I am an emerging artist based in the Forest of Dean, Gloucestershire, in the United Kingdom. I produce landscape paintings from a home studio, primarily in acrylics but also occasionally in oils and watercolours as well. My interest to begin producing paintings on the subject of astronomy in the last several years has partially arisen from a father-son interest going back to my early years; as a teenager, my father would treat me to views of the planets, such as Mars, Jupiter and Saturn through his telescope, as well as the Ring Nebula and Andromeda galaxy. However, once I left college to study in Fine Art at Southampton Solent University, student life soon took over and my adolescent enthusiasm for astronomy took a back seat. For at least three years, longer in fact, I all but forgot that the night sky existed and seldom ever looked up; my entire universe shrank down to university life and even the Moon became a stale and distant concept lurking somewhere in the back of my head. The stars and celestial bodies of our Solar System arced across the great firmament above, rolling around the dark dome of the night sky for more than a thousand daily cycles, just out of sight and mind… A few years after I graduated in 2006 and during my five year artist residency at the Arches Studios in Southampton, a friend contacted me one day with great enthusiasm, to tell me all about an exciting new BBC television series called “Wonders of the Solar System” with Professor Brian Cox. Many things I forgot I learned about as a boy came bubbling back to the surface. As my interest was rekindled, it crept into my artwork and paved the way for everything that would follow and everything yet to come; in the space of a few years, robotic space exploration seemed to be exploding in a way that I had not really experienced when I was younger. Never before in my life has this sense of wonder and fascination been elevated to such heights as it is right now; I am convinced that I could not have chosen a better time to begin to engage in this subject. To coincide with this feeling, I have now discovered a whole movement in space and astronomical art that I previously had no awareness of and which is perfectly appropriate to my new direction in landscape painting; this is all thanks to an announcement made at my local astronomy club about an exhibition of space art at the Wells & Mendip Museum in Somerset in 2017, which I attended. It answers my calling and shows me an avenue through which I can begin to creatively channel my interest in the exploration of the universe. I now join the IAAA to seek guidance on how I can learn more about astronomical art in general and to seek feedback on my work to explore ways in which I can develop ideas and visual concepts, for which the IAAA is uniquely suited. Finding out about this association, the only one of its kind, is an extremely fortuitous turn of fate I could never have hoped for or anticipated in a billion years. The universe has opened a valuable opportunity, for which I cannot be grateful enough. My aim is to use the ideas I develop through my paintings, with the support of the IAAA, to invigorate my objective, which is to share the wonder and fascination of the cosmos with other like minded people and to help breathe the presence of astronomy into local art exhibitions in the Forest of Dean, where there is usually none to be seen. In this way my goal is to help inspire more people in my locality to take a greater interest in the exploration and wonder of the universe in which we live and, in art inspired by our final frontier…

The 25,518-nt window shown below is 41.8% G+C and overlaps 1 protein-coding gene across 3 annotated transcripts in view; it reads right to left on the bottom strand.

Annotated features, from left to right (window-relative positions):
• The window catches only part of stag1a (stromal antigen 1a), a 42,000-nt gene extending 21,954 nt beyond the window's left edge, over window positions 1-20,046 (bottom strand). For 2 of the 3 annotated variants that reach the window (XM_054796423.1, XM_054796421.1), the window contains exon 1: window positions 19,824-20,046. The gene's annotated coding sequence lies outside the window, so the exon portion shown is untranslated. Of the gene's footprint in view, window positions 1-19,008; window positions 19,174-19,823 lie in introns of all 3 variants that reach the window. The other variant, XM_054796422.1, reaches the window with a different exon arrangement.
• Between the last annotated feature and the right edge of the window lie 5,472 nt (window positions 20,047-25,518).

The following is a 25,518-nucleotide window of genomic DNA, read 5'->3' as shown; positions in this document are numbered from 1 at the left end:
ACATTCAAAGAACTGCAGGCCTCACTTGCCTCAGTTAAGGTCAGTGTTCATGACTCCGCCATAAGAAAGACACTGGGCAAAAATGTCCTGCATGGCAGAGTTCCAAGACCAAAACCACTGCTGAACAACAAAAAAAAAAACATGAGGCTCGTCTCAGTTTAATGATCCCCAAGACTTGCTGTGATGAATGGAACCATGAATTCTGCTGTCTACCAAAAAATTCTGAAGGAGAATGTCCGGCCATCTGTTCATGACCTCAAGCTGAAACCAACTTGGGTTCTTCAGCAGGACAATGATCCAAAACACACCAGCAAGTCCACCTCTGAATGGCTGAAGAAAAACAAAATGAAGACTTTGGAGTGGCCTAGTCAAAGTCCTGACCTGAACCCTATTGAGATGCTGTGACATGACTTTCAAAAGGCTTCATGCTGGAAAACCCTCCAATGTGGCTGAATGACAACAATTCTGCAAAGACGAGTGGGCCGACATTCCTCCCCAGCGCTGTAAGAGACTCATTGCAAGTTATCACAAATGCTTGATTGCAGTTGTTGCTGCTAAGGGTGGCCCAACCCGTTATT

This artwork is copyright © Roger Jarvis. All rights reserved.